Sure, I condemn unreservedly anyone who persuades young kids to up desks to wave placards, thinking no more deeply than that this is much more exciting than double maths. Yes, there is a safety issue and schools should be reminded of what is meant by in loco parentis. When parents genuinely believe that their nearest and dearest are tucked up in school, it is the school's responsibility to discourage bunking off whatever the reason.
My concerns relate to the 16-plus school population who are, of course, adults. Consider the background. The assault on Iraq is a war many British people do not want. This country has never before gone to war with only a minority of the population in support and consequently we have seen the biggest ever displays of co-ordinated anti-war protests in our streets.
Senior school pupils are, understandably, exercised by the Government's duplicity in this matter. For this war - as indeed for previous wars in Afghanistan and Kosovo - an infinite pit of money has been found but the Government apparently can't afford to fully fund higher education.
Also, serious anti-war protesters understand the issue. Young people grasp only too well how the United States and the UK backed Saddam Hussein's tyrannical regime until he invaded Kuwait. They appreciate that when and if Saddam goes he will take down with him the dream of the United Nations as the international saviour of peace.
OK, that's the background. Why then treat absence at an anti-war demonstration differently from run of the mill truancy? Hypocrisy again.
How many school pupils can you name who have been threatened with suspension because of the occasional day's truancy? Not one. Shrug the point off if you like, relegate the thought to the back of your mind but threatening senior pupils with suspension (an indelible blot on their school record) if they go on an anti-war protest during school time is hitting the bullying tactics jackpot.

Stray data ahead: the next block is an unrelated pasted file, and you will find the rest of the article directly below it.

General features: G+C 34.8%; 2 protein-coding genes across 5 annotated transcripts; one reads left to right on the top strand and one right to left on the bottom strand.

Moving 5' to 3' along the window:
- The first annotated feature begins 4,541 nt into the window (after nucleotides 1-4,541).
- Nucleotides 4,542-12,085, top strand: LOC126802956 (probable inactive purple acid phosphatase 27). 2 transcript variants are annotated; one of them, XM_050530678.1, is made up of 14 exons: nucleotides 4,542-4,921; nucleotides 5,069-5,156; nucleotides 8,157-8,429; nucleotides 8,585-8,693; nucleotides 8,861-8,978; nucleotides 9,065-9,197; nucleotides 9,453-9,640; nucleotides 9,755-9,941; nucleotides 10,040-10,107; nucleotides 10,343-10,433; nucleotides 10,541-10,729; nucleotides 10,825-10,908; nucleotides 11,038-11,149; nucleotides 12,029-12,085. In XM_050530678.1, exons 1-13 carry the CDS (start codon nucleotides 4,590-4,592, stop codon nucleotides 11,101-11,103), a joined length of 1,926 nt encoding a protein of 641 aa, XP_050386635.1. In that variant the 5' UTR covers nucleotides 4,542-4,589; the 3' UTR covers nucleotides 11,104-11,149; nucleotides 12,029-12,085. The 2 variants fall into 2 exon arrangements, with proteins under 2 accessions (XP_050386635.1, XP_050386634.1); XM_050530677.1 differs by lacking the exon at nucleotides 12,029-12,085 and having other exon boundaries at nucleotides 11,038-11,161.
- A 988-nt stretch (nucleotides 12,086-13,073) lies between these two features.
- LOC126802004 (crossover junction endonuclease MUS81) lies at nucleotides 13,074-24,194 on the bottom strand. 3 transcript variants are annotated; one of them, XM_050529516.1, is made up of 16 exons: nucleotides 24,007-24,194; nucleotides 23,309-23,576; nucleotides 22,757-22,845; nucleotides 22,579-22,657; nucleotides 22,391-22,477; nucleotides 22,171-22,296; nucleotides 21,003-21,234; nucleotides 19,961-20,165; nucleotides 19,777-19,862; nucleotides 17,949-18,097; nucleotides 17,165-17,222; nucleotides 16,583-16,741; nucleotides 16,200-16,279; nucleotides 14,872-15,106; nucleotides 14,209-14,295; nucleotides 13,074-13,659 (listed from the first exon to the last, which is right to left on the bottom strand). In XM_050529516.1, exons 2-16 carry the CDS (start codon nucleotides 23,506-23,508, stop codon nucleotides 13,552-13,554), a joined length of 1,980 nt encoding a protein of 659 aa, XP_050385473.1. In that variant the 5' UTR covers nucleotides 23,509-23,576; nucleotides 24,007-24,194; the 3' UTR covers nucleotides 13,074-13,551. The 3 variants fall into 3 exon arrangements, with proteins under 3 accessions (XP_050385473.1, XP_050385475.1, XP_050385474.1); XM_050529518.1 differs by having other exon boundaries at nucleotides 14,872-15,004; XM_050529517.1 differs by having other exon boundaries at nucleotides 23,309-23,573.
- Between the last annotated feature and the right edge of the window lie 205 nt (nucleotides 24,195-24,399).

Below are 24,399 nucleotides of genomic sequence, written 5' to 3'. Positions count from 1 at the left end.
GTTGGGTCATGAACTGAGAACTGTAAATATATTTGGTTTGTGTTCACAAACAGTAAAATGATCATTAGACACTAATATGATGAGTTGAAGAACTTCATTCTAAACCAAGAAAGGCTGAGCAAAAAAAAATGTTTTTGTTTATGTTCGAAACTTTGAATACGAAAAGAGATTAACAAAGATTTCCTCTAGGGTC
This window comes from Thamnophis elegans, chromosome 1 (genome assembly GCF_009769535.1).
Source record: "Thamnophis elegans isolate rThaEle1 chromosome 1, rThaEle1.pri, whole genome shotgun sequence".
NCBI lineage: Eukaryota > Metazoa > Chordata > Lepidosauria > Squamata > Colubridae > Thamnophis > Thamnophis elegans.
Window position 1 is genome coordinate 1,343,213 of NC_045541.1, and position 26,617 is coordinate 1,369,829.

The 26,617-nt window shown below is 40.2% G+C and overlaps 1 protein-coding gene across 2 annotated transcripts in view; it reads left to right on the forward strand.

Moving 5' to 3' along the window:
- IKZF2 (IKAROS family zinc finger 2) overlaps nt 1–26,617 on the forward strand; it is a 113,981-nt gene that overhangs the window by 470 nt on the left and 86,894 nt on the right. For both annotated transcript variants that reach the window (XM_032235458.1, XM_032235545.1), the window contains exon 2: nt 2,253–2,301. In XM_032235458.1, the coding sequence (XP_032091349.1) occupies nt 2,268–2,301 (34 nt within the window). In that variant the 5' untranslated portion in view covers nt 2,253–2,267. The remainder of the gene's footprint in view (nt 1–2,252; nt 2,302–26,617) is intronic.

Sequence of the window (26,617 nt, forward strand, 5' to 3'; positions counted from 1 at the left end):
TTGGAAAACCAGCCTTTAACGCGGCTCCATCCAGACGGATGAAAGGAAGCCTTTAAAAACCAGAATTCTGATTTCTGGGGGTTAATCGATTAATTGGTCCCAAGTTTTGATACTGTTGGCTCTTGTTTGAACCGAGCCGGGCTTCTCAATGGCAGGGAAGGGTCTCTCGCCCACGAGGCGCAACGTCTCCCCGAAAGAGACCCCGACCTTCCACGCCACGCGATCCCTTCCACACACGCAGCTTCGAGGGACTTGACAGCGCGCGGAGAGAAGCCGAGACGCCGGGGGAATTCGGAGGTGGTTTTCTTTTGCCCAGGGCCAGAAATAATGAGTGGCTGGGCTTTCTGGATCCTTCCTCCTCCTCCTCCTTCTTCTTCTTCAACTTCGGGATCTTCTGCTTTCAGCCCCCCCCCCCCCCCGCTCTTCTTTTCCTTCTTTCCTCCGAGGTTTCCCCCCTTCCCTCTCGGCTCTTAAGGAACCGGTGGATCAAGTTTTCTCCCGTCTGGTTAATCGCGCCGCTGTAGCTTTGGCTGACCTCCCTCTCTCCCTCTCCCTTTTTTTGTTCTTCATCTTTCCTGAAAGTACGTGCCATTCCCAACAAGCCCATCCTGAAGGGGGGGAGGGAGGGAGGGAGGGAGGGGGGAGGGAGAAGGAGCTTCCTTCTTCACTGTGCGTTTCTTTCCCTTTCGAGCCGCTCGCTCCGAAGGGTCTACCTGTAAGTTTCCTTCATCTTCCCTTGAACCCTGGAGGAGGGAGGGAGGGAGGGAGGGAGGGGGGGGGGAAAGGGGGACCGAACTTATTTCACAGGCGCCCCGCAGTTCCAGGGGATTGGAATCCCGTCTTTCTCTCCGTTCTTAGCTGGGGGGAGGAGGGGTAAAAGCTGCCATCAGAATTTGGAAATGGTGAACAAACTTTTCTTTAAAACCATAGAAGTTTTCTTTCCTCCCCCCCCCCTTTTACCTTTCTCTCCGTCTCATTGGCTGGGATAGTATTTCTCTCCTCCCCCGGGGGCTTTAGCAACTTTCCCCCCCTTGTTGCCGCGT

That's not how to deal with senior pupils if you want them to become mature and thinking citizens. Participation in peaceful protest is an undeniable human right and blocking that expression by blackmailing kids with the threat of suspension is a very disturbing course of action indeed.
Ponder the irony of it. On the one hand, we have the inclusion policy shoved in our faces with all its absurdities. Kids with multiple behaviour problems must be kept in school at all costs. Telling a teacher where to stick his or her effing whatever will elicit an understanding pat on the back and maybe an exhortation to write a letter of apology. But ask if you can attend an anti-war demonstration and you're threatened with suspension.
Sorry. That stinks.
What about the parents who attempt to legitimise truancy, the kids who are taken out of school during term time for two weeks in Florida? Should they not be threatened with suspension? If not, why not?
If you are a parent of a teenager you will know how vehemently young people oppose injustice of any kind. Teachers who can't recognise the difference between a genuine expression of protest and gratuitous insolence are a disappointment to the profession. If you don't know who the cuckoos in your nest are, you are letting your pupils down.
So what would I do if I were a headteacher in this situation? I would exercise leniency. I would recognise that there is more to education than having your nose stapled to a desk. I'd negotiate with my senior pupils.
Threatening them wouldn't be part of my communication repertoire. That would smack of dictatorship.
Paradoxical really, when you consider all the factors in this equation.
Marj Adams teaches religious studies, psychology and philosophy at Forres Academy.